It's Affleck week at the movies. With Ben Affleck's big-budget heist movie The Town flooding theaters, little brother Casey's directorial debut, I'm Still Here — a documentary portrait of actor Joaquin Phoenix's bizarre, self-imposed exile from the film business — slips onto a single screen.
No follower of celebrity gossip, I was barely aware that Phoenix had been missing. I vaguely remembered media reports that he wanted to pursue a hip-hop career and saw second-hand accounts of his awkward appearance on The Late Show with David Letterman. But Phoenix's last — final? — acting performance, in the indie Two Lovers, screened in Memphis just last year. And since I'm not at all a fan of Phoenix's two mannered Oscar-nominated performances — in Gladiator and Walk the Line — I wasn't particularly interested in his whereabouts.
This is one of the potential problems with I'm Still Here — an intimate, fly-on-the-wall portrait of Phoenix's descent into beard cultivation, snortable drugs, and slurred hip-hop. You may find yourself simultaneously drawn to some of the wild and funny things that happen on-screen while also wondering why you should care about Phoenix's apparent self-destructiveness.
Unless, of course, it's all an elaborate hoax. The film pushes back against this notion, including a testy filmed interview with an Entertainment Weekly editor after the magazine cited anonymous sources in reporting that Affleck and Phoenix were perpetrating a hoax. But there's also plenty of evidence to the contrary. For one thing, the closing credits list Affleck and Phoenix as co-writers. Beyond that, it's hard to imagine why Affleck, Phoenix's brother-in-law and longtime friend, would capture some of this material on camera — Phoenix snorting drugs, cavorting with prostitutes, vomiting backstage after a disastrous debut concert, having an anxiety attack after his Letterman appearance — if everything is completely real. Doing so seems too cruel to be credible.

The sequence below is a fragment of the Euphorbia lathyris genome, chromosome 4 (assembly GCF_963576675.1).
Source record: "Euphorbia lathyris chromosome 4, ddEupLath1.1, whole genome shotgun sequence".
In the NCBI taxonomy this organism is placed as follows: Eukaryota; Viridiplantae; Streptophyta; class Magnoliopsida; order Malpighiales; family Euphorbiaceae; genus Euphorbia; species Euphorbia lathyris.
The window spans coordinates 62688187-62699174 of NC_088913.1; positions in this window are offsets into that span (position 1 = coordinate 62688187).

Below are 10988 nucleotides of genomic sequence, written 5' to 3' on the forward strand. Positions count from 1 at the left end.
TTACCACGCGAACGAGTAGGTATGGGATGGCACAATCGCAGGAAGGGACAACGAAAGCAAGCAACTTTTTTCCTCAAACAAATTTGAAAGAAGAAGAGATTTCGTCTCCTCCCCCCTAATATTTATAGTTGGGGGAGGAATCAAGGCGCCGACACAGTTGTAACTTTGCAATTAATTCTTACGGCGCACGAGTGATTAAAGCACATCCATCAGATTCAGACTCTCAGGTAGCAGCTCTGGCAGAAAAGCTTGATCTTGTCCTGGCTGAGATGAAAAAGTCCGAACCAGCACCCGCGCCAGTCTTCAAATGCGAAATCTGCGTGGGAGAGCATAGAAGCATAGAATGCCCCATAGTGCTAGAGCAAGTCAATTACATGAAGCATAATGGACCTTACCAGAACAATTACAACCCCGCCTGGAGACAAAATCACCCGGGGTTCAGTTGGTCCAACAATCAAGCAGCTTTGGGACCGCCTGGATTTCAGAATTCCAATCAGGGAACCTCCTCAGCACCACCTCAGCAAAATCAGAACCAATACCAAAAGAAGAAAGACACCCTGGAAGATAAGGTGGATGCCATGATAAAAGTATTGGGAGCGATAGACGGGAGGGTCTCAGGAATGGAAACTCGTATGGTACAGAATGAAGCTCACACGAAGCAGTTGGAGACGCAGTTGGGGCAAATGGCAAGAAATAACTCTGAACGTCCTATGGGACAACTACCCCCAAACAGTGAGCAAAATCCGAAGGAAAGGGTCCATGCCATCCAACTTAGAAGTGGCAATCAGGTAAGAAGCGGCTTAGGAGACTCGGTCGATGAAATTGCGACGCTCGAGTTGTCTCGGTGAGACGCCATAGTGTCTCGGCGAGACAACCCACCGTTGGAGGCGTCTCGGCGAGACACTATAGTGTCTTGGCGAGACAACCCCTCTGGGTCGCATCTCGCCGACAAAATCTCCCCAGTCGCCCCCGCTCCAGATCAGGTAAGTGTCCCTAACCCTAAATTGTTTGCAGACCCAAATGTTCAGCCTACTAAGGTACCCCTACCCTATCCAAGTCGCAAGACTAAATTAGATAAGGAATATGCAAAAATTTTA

Ultimately, I'm Still Here is either exploitation or gonzo satire on Hollywood hubris and celebrity lifestyle — taking the likes of Borat and Curb Your Enthusiasm to a new extreme. If it's the former, it's unnerving, engrossing, car-crash cinema — the worst thing that ever happened to Phoenix. If it's the latter, it's pretty easily the best thing he's ever done.
I'm Still Here
Opening Friday, September 17th